Day 36 (2/Nov/2017): Aldea de Cano to Caceres (23km)

The first “rainy day” on this Camino. As I left Aldea de Cano, I felt a fine drizzle on my face; not enough for me to bother putting on a rain coat for. This happened at intervals through the day. When I reached Caceres and sat on the stone seat outside the co-cathedral, I felt underdressed as fat drops of rain fell on my skin.
Today, I continued along the same Roman road as yesterday, but the farms on either side of the road were predominantly “dehesas” – grasslands. To my untrained eye, there seemed to be very little grass for the cows to eat. Nonetheless, it seems that this is the environment in which to rear long- and short-horned cattle. I wondered if any of the animals here were the red hide “retinto” beef cattle whose meat I had enjoyed in Merida.
The road was good and the walking easy, but the scenery struck me as less exciting than yesterday’s rocky holm oak meadows. Perhaps the leaden skies and drizzle brought back my glass-half-empty perspective. I was filled with dark thoughts about war in general and the civil war in particular as I crossed the runway of the Caceres airfield.
Shortly after this, I met two more Dutch walkers coming the “wrong” way. They introduced themselves as Dick and Aneke, and in a short time we exchanged all manner of useful information about the road ahead (or behind, depending on your perspective). They joked about “Radio Peregrino,” as their main source of valuable intel. Of course, they already knew that there was a Dutch mother and daughter two days ahead of them. It seems they have walked all the way from the Netherlands, via France, then the Camino del Norte as far as Leon (?), and then the Via de la Plata. It’s not their first adventure on these paths. And that was it. We went our separate ways.
Caceres is a city whose “Golden Age” started in 1229 as the catholic kings began their reconquest of Spain. The city is a maze of tight, medieval streets that feel as though they ought to be populated with knights and archers. It’s not like Tallinn, which I visited earlier this year, but it has a similar, “tight and pointy” feel to it. In addition, I noticed that the shops are open in the afternoon. I didn’t have to wait until 5pm to restock with toothpaste, sun cream, and groceries. It’s like no other place that I’ve come across in Spain so far. That may be partly down to today’s grey weather. But I think there’s more to it than that. I feel as though I’ve crossed some kind of north south divide. Is that possible?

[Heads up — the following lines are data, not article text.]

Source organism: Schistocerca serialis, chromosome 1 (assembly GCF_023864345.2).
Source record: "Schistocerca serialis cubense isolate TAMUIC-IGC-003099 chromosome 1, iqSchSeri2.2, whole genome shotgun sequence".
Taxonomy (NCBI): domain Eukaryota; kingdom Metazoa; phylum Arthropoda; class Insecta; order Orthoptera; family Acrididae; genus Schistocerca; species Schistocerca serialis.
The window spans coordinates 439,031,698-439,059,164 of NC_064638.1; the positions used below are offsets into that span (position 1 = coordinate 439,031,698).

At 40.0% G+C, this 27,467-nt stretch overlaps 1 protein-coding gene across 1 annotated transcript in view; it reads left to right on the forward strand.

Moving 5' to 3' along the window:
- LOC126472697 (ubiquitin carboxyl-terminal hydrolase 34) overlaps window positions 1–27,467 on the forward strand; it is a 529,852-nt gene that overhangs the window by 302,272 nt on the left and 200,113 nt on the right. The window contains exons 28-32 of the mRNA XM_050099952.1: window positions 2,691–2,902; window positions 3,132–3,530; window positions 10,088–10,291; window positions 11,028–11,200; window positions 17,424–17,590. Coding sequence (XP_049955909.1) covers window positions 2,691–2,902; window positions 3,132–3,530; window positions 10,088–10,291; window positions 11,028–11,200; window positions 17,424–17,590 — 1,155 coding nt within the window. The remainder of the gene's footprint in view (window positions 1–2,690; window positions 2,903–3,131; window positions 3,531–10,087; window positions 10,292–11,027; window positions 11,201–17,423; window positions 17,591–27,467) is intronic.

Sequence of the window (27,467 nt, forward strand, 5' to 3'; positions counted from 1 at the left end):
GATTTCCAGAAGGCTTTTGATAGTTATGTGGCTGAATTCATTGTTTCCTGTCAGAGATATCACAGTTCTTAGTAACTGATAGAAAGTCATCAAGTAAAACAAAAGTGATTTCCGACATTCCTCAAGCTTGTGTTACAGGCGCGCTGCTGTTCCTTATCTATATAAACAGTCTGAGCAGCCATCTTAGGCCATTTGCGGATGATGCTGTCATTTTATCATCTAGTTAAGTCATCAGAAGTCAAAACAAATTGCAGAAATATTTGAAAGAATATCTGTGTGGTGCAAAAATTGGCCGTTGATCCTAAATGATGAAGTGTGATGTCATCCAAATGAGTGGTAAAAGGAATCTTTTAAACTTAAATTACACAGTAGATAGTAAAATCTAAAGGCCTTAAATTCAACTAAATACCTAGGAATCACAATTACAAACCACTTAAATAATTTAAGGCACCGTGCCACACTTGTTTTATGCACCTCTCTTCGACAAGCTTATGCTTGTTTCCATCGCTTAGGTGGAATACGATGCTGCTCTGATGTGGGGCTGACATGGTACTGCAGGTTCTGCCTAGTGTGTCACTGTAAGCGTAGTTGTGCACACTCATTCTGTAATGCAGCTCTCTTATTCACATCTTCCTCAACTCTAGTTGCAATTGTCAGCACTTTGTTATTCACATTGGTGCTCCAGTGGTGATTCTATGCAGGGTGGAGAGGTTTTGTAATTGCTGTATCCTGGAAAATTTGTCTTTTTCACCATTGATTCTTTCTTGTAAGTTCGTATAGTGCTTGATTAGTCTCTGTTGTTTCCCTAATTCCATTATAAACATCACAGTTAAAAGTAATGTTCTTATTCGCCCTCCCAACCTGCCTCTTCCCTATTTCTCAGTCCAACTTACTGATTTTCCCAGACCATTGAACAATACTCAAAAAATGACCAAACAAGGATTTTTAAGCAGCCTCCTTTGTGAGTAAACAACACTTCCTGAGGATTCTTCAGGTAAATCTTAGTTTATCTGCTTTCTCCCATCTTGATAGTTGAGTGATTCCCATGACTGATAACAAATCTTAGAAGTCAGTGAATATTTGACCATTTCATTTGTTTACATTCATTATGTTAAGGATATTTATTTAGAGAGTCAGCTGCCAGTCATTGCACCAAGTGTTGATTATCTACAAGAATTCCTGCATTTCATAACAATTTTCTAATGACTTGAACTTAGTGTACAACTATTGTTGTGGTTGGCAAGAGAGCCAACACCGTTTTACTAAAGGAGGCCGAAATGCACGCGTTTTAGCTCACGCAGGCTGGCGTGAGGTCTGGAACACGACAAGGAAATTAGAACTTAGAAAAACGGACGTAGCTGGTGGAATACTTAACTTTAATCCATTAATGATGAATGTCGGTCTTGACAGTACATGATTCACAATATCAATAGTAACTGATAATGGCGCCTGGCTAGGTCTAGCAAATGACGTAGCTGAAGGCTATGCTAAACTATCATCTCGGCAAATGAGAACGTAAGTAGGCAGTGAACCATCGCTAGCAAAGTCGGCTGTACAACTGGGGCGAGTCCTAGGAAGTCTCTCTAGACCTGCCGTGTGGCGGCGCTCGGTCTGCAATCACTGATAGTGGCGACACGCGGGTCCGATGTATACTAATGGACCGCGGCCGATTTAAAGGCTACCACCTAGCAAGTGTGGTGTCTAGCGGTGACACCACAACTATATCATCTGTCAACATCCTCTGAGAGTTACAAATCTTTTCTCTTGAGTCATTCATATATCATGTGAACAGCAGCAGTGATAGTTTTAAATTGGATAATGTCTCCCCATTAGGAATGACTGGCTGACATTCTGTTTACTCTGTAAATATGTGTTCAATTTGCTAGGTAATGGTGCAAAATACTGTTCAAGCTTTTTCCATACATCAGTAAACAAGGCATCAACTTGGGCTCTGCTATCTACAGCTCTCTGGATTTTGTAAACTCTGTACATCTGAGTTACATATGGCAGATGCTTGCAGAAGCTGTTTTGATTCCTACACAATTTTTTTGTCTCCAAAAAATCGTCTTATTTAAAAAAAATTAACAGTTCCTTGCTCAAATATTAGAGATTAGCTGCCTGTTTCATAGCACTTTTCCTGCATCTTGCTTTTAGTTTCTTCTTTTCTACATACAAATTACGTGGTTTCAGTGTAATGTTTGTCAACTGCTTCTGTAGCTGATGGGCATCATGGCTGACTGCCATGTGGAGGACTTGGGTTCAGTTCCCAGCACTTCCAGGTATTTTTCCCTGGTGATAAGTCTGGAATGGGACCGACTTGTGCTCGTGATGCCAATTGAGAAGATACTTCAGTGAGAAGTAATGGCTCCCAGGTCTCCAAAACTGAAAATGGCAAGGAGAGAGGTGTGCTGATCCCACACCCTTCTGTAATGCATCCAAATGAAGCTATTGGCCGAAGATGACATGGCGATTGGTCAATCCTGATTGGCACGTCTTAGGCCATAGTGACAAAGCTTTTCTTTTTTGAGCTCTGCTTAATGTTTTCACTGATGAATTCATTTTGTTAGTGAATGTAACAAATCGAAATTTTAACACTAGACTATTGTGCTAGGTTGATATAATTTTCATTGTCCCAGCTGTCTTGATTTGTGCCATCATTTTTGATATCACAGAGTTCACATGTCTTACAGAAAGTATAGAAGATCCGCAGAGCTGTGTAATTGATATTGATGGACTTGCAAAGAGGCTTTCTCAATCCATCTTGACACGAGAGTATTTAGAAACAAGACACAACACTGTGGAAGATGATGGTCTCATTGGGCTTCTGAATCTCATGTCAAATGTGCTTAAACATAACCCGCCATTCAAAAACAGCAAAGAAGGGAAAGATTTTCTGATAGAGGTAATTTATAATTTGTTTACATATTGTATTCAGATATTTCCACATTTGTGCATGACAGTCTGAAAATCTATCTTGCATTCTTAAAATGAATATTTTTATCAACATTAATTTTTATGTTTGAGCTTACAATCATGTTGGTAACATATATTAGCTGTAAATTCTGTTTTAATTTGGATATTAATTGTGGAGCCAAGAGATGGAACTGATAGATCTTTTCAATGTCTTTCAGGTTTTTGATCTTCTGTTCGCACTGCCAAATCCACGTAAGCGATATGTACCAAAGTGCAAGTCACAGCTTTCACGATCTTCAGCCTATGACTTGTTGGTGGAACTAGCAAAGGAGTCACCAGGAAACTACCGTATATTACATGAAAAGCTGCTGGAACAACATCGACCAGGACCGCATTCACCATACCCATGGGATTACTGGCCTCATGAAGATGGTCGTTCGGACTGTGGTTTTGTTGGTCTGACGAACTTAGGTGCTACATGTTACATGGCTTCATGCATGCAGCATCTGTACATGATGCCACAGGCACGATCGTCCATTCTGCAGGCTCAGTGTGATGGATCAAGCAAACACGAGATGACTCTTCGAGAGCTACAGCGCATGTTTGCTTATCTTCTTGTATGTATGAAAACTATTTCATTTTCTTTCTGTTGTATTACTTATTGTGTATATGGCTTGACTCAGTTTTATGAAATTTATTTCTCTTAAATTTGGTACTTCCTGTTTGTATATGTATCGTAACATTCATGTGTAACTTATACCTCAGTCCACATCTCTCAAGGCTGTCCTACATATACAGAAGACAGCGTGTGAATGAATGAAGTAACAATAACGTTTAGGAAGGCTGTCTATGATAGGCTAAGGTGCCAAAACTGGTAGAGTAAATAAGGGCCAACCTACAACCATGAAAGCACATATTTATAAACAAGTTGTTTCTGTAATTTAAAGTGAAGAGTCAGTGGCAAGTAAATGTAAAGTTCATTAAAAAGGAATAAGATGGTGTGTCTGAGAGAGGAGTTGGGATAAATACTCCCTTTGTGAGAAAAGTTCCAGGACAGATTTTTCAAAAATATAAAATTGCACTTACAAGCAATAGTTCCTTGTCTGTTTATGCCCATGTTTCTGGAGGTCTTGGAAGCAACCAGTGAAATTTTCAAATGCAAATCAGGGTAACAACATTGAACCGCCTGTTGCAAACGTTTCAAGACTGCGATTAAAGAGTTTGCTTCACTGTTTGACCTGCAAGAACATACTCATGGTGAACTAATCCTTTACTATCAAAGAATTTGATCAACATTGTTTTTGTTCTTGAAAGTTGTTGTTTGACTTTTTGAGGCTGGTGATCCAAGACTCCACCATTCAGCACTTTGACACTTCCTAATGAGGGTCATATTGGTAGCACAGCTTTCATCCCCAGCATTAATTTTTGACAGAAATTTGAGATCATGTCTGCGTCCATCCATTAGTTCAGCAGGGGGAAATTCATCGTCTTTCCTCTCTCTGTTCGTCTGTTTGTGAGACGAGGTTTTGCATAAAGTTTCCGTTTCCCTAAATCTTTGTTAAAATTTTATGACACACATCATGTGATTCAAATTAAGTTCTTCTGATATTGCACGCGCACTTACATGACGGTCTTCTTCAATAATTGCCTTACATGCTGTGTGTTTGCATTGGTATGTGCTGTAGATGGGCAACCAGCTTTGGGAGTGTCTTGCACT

I get the feeling that the golden age ended some time ago. The commercial centre has that “stuck in the fifties” feel to it. In one sense it’s nice that so many independent, family businesses dominate the centre. On the other hand, it’s evident that, with the exception of fancy delicatessens that sell Extremadura products to tourists, the shops are struggling. Some are boarded up and graffitied over. Others haven’t been updated in years.

Categories: 2017 Camino Mozarabe (Almeria to Finisterre)

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